It wouldn’t have mattered anyway. I had my heart set on an XK.
I don’t think I’ve ever put snow tires on a car that I’ve owned. I think I’ve always just relied on all-season radials. But that’s what I did. I had a full set of snow tires mounted on the car in early December, just before we started getting significant snow in Minnesota. And technically, he was right. I’ve been able to get around during winter weather. I haven’t tried driving it in deep snow. The car is so low to the ground I’m afraid it would get hung up even with snow tires. But basically I can keep it from slipping and sliding, and I’ve been able to keep it moving when I need to.
Of course, it helps that I learned to drive in cars that had V-8 engines and rear wheel drive. It does take different techniques to handle winter road conditions. Some of them are actually kind of fun. I was doing a u-turn at an intersection when the road was just a little slippery. As I was turning, I remembered to flutter the throttle just a little. Sure enough, the rear end slipped around and we took off down the street, just as slick as you please.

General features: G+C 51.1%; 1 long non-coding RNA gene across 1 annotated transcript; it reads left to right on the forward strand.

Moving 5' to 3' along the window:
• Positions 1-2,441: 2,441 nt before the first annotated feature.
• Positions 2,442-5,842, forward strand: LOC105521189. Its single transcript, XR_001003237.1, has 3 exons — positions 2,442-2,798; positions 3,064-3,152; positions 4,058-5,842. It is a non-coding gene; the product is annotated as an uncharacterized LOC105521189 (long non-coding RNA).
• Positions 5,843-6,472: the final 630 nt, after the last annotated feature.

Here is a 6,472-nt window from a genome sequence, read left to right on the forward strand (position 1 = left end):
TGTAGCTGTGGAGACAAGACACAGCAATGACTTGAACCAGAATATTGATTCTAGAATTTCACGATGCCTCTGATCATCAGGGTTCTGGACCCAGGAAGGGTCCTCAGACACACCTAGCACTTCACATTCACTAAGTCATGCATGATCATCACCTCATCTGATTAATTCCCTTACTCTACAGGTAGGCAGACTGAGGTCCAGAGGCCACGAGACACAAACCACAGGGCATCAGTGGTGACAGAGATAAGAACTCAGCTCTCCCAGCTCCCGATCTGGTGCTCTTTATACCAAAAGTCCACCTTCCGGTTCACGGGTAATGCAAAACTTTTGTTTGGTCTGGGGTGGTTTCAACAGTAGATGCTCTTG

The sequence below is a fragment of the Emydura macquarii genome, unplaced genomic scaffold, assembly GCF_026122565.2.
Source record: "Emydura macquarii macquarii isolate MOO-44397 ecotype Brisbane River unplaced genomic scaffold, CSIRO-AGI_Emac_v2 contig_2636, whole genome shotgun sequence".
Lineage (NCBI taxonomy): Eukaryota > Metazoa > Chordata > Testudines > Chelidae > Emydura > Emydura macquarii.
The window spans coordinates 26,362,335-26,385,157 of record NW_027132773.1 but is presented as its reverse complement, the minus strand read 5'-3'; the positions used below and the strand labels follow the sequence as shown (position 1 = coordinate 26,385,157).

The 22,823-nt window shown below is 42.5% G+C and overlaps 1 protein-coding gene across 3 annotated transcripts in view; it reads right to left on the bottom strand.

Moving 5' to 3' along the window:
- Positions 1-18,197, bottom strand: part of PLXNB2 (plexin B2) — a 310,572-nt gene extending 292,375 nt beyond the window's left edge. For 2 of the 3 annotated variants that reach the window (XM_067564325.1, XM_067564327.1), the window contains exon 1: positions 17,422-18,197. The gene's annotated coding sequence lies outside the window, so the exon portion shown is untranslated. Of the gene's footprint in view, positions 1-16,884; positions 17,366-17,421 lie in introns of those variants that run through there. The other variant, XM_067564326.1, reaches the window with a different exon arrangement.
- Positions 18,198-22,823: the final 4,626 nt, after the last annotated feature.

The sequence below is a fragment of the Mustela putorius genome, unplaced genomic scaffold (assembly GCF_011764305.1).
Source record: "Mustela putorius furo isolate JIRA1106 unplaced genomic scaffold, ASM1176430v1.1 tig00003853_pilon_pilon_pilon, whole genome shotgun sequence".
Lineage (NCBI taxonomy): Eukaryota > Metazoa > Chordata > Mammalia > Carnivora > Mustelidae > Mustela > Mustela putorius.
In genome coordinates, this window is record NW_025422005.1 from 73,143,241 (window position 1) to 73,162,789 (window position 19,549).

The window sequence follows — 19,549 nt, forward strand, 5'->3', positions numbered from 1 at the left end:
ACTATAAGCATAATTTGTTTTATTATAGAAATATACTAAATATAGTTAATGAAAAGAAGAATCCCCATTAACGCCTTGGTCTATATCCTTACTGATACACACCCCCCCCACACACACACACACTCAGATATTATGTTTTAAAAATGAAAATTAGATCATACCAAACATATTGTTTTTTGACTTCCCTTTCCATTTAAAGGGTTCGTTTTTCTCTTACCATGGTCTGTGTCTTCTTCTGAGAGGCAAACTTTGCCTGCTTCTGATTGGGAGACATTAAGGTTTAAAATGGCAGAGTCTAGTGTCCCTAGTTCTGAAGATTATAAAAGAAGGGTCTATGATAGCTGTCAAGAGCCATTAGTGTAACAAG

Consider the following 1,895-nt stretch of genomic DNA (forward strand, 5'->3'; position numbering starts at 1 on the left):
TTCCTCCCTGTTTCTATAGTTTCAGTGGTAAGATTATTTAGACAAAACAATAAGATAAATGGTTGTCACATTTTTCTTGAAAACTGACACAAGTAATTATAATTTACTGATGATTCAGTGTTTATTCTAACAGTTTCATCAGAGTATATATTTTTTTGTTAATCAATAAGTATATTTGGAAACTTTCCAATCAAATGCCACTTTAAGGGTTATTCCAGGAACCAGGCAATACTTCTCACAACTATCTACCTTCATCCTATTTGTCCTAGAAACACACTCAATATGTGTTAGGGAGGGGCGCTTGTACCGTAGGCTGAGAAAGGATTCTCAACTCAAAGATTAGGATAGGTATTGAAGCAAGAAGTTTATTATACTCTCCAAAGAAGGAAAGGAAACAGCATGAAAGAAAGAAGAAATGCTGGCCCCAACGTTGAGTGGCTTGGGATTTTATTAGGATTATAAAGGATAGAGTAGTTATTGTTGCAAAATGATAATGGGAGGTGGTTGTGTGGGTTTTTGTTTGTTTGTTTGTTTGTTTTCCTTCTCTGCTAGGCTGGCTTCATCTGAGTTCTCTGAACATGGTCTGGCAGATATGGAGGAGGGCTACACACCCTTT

But really, the car is not built to trudge along at 20 miles per hour in stop-and-go traffic. It’s just not as much fun to drive that way. It’s really made for driving 85 mph on a clear, dry road (someplace where that speed is legal) on a sunny spring, or summer, or autumn day.
Also, I really hate seeing the road spray and ice mess up the pretty paint job on the car. It seems disrespectful. Fortunately, the dealer offers free car washes. So I stop in as often as necessary, and then drive v-e-r-y carefully home to avoid getting a new coat of slush on the car right away.
During the ‘polar vortex’ that kept temps in Minnesota below 0 F for 80 hours, I kept the car mostly parked in my garage (attached to the house, but not heated. It got pretty cold in there as well.) But I did have a meeting in Buffalo, MN. I considered not going; I could have called in. The roads were clear and dry, it was just beastly cold, and I decided it would be good to run the car at highway speeds for a while. I worried a little about it freezing up. But we didn’t have any problems. It ran smooth and quiet the whole way out and back. No speeding on this drive.
Still, I can’t wait for spring.